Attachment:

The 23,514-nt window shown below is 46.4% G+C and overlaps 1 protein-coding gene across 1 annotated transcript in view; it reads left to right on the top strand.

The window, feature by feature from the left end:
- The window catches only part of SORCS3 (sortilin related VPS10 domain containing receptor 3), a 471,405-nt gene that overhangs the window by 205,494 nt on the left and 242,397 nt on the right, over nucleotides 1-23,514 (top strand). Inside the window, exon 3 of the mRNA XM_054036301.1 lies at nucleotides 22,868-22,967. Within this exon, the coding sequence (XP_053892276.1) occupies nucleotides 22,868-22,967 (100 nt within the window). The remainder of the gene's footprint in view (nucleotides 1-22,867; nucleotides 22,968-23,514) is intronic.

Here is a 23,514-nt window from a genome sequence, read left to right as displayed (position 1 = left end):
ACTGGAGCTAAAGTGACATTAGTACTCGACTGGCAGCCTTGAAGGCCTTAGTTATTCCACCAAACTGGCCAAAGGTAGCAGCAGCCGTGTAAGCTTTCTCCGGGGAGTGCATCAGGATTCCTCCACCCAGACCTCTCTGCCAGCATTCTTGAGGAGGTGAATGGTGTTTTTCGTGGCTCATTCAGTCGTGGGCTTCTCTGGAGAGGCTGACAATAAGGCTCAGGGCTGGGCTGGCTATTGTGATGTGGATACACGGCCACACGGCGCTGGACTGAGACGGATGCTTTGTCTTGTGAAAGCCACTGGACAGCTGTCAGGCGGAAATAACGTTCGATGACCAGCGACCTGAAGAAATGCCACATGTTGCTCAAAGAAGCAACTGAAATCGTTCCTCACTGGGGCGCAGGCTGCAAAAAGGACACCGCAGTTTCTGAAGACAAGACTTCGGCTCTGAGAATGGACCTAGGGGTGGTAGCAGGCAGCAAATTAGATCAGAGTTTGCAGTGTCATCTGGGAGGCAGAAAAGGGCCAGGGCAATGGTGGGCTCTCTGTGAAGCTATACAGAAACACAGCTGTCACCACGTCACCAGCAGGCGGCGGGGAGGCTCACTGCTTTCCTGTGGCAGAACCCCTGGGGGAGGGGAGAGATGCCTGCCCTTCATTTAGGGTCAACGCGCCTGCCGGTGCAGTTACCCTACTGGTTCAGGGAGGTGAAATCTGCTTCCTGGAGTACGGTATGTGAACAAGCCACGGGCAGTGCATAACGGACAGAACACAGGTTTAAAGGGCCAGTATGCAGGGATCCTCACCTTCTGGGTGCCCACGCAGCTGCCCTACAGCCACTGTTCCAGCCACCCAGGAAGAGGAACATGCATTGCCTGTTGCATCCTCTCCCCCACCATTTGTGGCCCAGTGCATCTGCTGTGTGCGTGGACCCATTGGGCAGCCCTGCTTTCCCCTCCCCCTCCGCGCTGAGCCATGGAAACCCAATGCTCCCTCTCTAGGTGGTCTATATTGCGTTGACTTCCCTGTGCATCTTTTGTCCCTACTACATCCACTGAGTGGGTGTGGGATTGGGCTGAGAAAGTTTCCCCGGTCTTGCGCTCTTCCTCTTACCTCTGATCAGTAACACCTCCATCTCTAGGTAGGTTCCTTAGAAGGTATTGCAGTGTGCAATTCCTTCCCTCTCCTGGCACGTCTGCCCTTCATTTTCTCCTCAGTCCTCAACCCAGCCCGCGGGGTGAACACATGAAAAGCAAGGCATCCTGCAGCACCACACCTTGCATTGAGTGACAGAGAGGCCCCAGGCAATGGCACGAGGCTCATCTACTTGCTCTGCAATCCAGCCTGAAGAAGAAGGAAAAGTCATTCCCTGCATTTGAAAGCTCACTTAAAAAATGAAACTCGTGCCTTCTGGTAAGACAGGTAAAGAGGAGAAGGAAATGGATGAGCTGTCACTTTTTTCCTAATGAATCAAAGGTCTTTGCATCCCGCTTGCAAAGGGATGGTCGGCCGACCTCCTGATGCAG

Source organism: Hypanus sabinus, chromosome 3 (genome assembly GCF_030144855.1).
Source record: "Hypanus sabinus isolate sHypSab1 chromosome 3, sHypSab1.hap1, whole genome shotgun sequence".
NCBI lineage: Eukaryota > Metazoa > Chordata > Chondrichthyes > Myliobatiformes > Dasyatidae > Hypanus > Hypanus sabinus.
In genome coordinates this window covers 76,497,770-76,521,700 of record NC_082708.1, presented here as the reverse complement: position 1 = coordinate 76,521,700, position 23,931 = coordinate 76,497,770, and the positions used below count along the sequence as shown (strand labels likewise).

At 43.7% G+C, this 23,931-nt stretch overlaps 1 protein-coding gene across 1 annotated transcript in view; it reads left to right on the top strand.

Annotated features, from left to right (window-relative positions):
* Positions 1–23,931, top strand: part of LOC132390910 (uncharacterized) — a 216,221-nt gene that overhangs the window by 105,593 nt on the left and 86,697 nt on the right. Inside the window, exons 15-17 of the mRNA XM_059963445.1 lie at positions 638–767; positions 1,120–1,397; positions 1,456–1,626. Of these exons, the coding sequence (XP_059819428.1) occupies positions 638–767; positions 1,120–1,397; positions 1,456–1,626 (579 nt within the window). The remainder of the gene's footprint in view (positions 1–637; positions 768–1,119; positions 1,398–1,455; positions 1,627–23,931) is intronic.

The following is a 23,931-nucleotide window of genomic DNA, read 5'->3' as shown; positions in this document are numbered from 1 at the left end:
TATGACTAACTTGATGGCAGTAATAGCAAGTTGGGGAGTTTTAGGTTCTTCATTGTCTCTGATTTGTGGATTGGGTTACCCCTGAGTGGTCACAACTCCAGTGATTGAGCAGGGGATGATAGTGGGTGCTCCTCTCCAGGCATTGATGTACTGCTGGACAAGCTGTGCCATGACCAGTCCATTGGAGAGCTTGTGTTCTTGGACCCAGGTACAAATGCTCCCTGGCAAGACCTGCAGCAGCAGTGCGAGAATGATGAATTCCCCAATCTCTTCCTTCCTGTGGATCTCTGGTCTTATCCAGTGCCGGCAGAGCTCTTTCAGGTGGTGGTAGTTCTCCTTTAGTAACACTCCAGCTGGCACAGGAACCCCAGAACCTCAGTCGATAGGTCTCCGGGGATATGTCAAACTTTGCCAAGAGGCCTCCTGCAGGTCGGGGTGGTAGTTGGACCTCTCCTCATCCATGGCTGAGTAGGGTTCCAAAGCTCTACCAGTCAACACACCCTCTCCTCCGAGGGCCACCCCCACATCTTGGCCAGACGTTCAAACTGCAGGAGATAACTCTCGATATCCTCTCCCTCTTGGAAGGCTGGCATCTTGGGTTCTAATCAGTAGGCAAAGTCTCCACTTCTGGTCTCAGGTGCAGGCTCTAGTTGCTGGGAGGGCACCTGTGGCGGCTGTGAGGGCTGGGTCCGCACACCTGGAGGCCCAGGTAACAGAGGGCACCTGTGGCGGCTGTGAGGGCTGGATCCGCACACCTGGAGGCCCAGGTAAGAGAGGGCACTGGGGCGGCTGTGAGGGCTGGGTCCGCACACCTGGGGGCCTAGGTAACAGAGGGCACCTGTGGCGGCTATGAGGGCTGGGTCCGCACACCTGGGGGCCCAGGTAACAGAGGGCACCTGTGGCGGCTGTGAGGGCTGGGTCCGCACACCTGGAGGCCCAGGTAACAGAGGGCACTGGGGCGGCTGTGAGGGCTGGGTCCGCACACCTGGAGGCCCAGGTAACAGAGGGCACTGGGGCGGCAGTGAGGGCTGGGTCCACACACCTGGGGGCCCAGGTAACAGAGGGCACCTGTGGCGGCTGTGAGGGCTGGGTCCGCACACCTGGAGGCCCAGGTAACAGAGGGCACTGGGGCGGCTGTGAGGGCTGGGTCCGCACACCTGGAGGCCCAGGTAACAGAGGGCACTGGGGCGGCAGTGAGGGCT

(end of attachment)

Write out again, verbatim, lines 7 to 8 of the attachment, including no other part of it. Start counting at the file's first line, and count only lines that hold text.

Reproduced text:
Source record: "Hypanus sabinus isolate sHypSab1 chromosome 3, sHypSab1.hap1, whole genome shotgun sequence".
NCBI lineage: Eukaryota > Metazoa > Chordata > Chondrichthyes > Myliobatiformes > Dasyatidae > Hypanus > Hypanus sabinus.